been wiped out in recent years, due to early warming periods. They prompt trees
to flower, then spring freezes kill them. The biggest challenge Koan faces has
been changing insect lifecycles that have produced more generations of pests in
a crop year. This increased costs for him.
"There is a greater risk to perennial crops, because once you lose it, you
are done for the year," he said.
Brad Udall, director of Western Water Assessment at the National Oceanic and
Atmospheric Administration, explained that rainfalls have become more intense
in some parts of the country, while water diminishes in others. Water systems
already stressed and projected to see population increases will face more
stress. The rush is on to figure out how to manage water resources, because
water is connected to every sector of the economy, particularly energy and
agriculture. Energy companies need water to cool down their power plants and a
lot of renewable energy relies on water as well.
"So, as we move forward in the 21st Century, we need to think about these
connections between water and energy," he said.
FACING WATER BATTLES
Colorado farmers already face significant water battles. Amy Kunigi, general
manager of a fruit and vegetable farm in southern Colorado, said her area only
receives about 7 inches of rain a year and cannot afford any reductions. The
farms in the San Luis Valley rely on irrigation, yet they have to fight
constant attempts from growing communities that try to export water.
"I think that's another risk for agriculture: the cities want our water,"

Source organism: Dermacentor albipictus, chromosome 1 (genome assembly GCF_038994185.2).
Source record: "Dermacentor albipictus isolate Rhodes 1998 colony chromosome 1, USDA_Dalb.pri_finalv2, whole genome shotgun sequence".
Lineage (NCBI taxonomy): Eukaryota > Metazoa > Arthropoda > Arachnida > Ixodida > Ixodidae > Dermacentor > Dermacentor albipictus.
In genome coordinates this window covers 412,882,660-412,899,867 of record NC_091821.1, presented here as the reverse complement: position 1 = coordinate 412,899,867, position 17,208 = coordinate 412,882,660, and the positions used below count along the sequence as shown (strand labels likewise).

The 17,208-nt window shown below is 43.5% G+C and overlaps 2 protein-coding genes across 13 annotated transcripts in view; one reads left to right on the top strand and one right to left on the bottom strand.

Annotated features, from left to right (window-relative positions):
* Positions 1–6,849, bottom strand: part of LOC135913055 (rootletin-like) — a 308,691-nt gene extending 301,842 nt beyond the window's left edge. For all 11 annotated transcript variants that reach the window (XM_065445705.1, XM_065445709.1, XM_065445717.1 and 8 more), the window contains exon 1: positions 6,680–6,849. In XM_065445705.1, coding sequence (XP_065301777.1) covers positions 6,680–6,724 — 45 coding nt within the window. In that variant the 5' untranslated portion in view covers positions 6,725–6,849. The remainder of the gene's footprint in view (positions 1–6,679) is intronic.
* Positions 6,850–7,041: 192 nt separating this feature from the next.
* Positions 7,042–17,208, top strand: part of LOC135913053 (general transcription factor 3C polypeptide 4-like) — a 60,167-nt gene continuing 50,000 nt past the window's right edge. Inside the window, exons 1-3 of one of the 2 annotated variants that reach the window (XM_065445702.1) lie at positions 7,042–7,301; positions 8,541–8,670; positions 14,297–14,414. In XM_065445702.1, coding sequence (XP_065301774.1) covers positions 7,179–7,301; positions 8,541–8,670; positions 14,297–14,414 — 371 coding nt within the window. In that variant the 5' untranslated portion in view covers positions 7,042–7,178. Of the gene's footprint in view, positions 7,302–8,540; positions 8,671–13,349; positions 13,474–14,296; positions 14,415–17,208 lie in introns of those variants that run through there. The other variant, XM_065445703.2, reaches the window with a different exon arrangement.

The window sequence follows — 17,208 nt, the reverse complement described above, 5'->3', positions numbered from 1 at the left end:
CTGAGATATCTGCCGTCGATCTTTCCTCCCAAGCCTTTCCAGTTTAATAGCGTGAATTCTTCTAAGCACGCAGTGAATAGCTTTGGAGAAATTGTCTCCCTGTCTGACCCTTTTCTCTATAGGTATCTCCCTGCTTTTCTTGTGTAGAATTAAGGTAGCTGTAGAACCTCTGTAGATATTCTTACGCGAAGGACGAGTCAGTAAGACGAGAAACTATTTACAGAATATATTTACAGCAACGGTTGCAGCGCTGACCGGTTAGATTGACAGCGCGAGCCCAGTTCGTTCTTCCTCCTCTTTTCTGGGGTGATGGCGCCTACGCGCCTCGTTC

Curtis Sayles, a farmer from Siebert, Colo., said farmers have techniques to
help them adapt, but need to be proactive. Sayles pointed out he faced
essentially a 7-year drought from 2000-2007, but recently saw a storm blow
through in which areas of eastern Colorado saw 2 to 5 inches of rain fall in
less than an hour. Sayles, who began no-till in 1996 and moved to continuous
no-till by 1999, said his farm held together. Farmers in the area who till
their crops are still rebuilding their farms.
"These are the things we need to control," he said. "Not only did they lose
their topsoil, but they lost their water, because it ran off. We were able to
hold back the residue and keep that water."
Sayles, however, also was critical of some federal programs meant to help
with conservation practices. The Conservation Stewardship Program, on paper,
looks good, but the targets are set too low, the program is underfunded and
payments are too low for the large acreages of the west. In addition, payment
limits hinder the program and prevent widespread adoption, he said. Sayles said
USDA's Farm Service Agency and Natural Resources Conservation Service also use
different income-eligibility caps for such programs.
"The program needs to be brought back into the shed and reworked," Sayles
Information on the administration's climate change adaptation task force can
be found at
Chris Clayton can be reached at email@example.com